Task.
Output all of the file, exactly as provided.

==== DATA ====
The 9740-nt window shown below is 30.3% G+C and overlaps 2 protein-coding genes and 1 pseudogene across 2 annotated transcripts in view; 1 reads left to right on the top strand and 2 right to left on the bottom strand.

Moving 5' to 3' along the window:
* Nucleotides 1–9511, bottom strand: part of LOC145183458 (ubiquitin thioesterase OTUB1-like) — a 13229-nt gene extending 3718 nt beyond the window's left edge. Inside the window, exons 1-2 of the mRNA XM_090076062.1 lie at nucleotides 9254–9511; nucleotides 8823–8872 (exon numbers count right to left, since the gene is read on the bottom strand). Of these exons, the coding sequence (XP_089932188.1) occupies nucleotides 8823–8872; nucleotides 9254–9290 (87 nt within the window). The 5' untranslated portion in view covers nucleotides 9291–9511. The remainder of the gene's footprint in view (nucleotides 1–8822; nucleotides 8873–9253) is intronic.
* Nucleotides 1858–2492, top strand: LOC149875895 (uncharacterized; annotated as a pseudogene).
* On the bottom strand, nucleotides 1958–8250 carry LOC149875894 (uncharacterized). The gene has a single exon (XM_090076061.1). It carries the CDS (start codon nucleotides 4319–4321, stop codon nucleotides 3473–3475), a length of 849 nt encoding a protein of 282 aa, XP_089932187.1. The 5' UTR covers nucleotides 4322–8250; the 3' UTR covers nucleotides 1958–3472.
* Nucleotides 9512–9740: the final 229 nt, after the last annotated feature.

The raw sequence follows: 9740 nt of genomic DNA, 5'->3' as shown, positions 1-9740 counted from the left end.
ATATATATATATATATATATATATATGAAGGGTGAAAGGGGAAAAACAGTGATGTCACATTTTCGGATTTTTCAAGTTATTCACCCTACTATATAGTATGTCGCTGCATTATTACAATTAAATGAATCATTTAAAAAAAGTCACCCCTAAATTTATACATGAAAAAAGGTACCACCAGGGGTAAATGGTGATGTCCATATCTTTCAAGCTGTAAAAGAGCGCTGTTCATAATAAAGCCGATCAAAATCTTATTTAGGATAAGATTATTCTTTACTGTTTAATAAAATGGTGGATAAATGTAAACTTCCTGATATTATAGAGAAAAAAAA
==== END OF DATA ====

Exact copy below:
The 9740-nt window shown below is 30.3% G+C and overlaps 2 protein-coding genes and 1 pseudogene across 2 annotated transcripts in view; 1 reads left to right on the top strand and 2 right to left on the bottom strand.

Moving 5' to 3' along the window:
* Nucleotides 1–9511, bottom strand: part of LOC145183458 (ubiquitin thioesterase OTUB1-like) — a 13229-nt gene extending 3718 nt beyond the window's left edge. Inside the window, exons 1-2 of the mRNA XM_090076062.1 lie at nucleotides 9254–9511; nucleotides 8823–8872 (exon numbers count right to left, since the gene is read on the bottom strand). Of these exons, the coding sequence (XP_089932188.1) occupies nucleotides 8823–8872; nucleotides 9254–9290 (87 nt within the window). The 5' untranslated portion in view covers nucleotides 9291–9511. The remainder of the gene's footprint in view (nucleotides 1–8822; nucleotides 8873–9253) is intronic.
* Nucleotides 1858–2492, top strand: LOC149875895 (uncharacterized; annotated as a pseudogene).
* On the bottom strand, nucleotides 1958–8250 carry LOC149875894 (uncharacterized). The gene has a single exon (XM_090076061.1). It carries the CDS (start codon nucleotides 4319–4321, stop codon nucleotides 3473–3475), a length of 849 nt encoding a protein of 282 aa, XP_089932187.1. The 5' UTR covers nucleotides 4322–8250; the 3' UTR covers nucleotides 1958–3472.
* Nucleotides 9512–9740: the final 229 nt, after the last annotated feature.

The raw sequence follows: 9740 nt of genomic DNA, 5'->3' as shown, positions 1-9740 counted from the left end.
ATATATATATATATATATATATATATGAAGGGTGAAAGGGGAAAAACAGTGATGTCACATTTTCGGATTTTTCAAGTTATTCACCCTACTATATAGTATGTCGCTGCATTATTACAATTAAATGAATCATTTAAAAAAAGTCACCCCTAAATTTATACATGAAAAAAGGTACCACCAGGGGTAAATGGTGATGTCCATATCTTTCAAGCTGTAAAAGAGCGCTGTTCATAATAAAGCCGATCAAAATCTTATTTAGGATAAGATTATTCTTTACTGTTTAATAAAATGGTGGATAAATGTAAACTTCCTGATATTATAGAGAAAAAAAA